As the outsourcing industry evolves, enterprises continue to raise the bar on what they expect from their services providers. While cost arbitrage and access to talent remain important, the maturity of the business process outsourcing industry and the availability of improved artificial intelligence mean enterprises want higher operational efficiency and more direct impact on business outcomes.
Offering these benefits can help a service provider stand out from the competition. A buy-side client can gauge a service provider’s confidence and maturity by its willingness to embrace and offer emerging pricing models that re-balance the risk-reward equation between the two parties.
By incenting certain behavior, two such pricing models—transaction-based pricing and outcome-based pricing—offer opportunities for both parties to derive greater potential value from the outsourcing relationship. Though these two models have been proposed for some time, we are seeing more and more sourcing contracts and mature existing relationships employ them successfully.
Transaction-based models involve pricing by unit of output, such as invoices processed, customer accounts reconciled, insurance claims processed or checks disbursed. In this way, output—not input or effort—becomes the measure for billing, and the service fee is decoupled from the number of full-time equivalent (FTE) employees. Outcome-based pricing ties service provider fees to metrics that are directly relevant to the business, such as customer churn rate reduction, customer satisfaction, incremental revenues earned and cost savings.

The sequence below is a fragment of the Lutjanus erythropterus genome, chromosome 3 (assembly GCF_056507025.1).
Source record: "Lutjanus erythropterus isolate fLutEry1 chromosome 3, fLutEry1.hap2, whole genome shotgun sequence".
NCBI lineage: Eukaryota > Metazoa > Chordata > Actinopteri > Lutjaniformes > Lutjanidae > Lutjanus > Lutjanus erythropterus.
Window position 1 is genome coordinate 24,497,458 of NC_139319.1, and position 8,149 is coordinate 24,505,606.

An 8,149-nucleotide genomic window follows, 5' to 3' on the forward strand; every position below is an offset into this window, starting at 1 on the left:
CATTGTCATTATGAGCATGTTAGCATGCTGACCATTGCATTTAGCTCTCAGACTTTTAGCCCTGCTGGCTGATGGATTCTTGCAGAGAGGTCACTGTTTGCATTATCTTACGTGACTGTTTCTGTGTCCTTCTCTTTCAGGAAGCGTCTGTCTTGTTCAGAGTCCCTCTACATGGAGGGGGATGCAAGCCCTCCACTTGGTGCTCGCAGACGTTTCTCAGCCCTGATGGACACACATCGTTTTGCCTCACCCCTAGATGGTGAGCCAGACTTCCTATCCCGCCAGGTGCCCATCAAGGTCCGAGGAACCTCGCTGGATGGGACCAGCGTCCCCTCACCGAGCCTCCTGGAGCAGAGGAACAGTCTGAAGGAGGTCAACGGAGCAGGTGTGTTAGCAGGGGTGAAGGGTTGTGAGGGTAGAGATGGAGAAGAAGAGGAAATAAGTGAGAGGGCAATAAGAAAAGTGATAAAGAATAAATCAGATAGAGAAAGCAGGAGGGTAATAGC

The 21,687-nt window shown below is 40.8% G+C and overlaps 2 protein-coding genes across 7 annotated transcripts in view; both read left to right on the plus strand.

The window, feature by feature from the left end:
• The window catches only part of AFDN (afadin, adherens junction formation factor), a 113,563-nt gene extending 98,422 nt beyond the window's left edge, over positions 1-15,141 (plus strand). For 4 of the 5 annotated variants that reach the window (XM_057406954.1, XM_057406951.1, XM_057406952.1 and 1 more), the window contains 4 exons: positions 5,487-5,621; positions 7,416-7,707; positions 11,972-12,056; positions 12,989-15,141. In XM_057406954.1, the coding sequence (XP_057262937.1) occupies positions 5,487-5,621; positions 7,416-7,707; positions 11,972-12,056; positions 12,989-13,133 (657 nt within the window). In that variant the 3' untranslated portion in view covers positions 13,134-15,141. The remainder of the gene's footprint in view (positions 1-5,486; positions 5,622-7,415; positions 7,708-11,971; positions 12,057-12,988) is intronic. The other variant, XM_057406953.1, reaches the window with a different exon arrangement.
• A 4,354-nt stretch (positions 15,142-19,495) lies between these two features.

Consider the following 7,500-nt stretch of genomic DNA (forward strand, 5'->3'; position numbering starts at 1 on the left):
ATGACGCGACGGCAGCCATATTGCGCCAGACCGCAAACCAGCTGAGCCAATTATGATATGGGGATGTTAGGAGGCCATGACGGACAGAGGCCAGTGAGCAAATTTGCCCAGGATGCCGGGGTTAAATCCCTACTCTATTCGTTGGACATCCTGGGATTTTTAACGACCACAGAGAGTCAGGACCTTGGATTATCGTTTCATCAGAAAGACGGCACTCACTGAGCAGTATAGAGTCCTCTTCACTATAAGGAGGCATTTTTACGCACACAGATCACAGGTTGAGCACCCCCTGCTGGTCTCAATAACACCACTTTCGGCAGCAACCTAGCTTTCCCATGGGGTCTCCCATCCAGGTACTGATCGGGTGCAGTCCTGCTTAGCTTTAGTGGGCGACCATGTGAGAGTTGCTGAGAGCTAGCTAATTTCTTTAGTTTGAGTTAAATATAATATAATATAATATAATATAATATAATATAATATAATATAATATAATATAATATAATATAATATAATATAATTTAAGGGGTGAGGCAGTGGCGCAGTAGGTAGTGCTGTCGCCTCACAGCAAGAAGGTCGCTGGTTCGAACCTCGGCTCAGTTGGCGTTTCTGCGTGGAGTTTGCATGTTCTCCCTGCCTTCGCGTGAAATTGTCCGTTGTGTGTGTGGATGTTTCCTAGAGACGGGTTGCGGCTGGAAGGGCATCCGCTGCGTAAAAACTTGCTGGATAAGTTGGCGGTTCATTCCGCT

Transaction-based pricing is applicable when the service can be easily disaggregated into a finite set of standard transactions, when the enterprise needs to scale rapidly, or when FTEs are a relatively small proportion of total costs. Outcome-based pricing works best when service providers have mature operations and end-to-end control of the particular process in question.
Most often, these kinds of nonconventional pricing constructs come with time in an outsourcing relationship, after the parties have formed a trusted partnership and when the FTE-based model has run its course. Even so, successful pricing model experiments usually start small, with carefully selected process areas, and gradually expand in scope.
Because non-linear pricing incents the provider to apply its best practices and tools, it is possible for both parties to achieve higher margins. Governance in these models involves managing results and milestones instead of service provider resources and leverages service provider capabilities for higher business impact.
Helping enterprises and outsourcing service providers think through the nuances and applicability of such pricing models is one of ISG’s core competencies. To learn more, read this ISG white paper, Dynamics of Emerging Pricing Models in Business Process Management: A Perspective on Current Prevalence and Future Adoption, or contact me.About the author
Dinesh is a highly experienced and well-respected advisor in the outsourcing industry with more than 23 years of experience in management consulting and outsourcing. He works with enterprises to craft sourcing strategies, structure and negotiate complex sourcing transactions and design and implement sourcing governance organizations. Prior to joining ISG, Dinesh worked with Infosys and Accenture, where he led large transition programs and consulted on IT strategy and implementations, business process-reengineering and operational improvement programs. He is a published thought leader and a regular speaker at industry conferences. Dinesh manages the ISG India Business.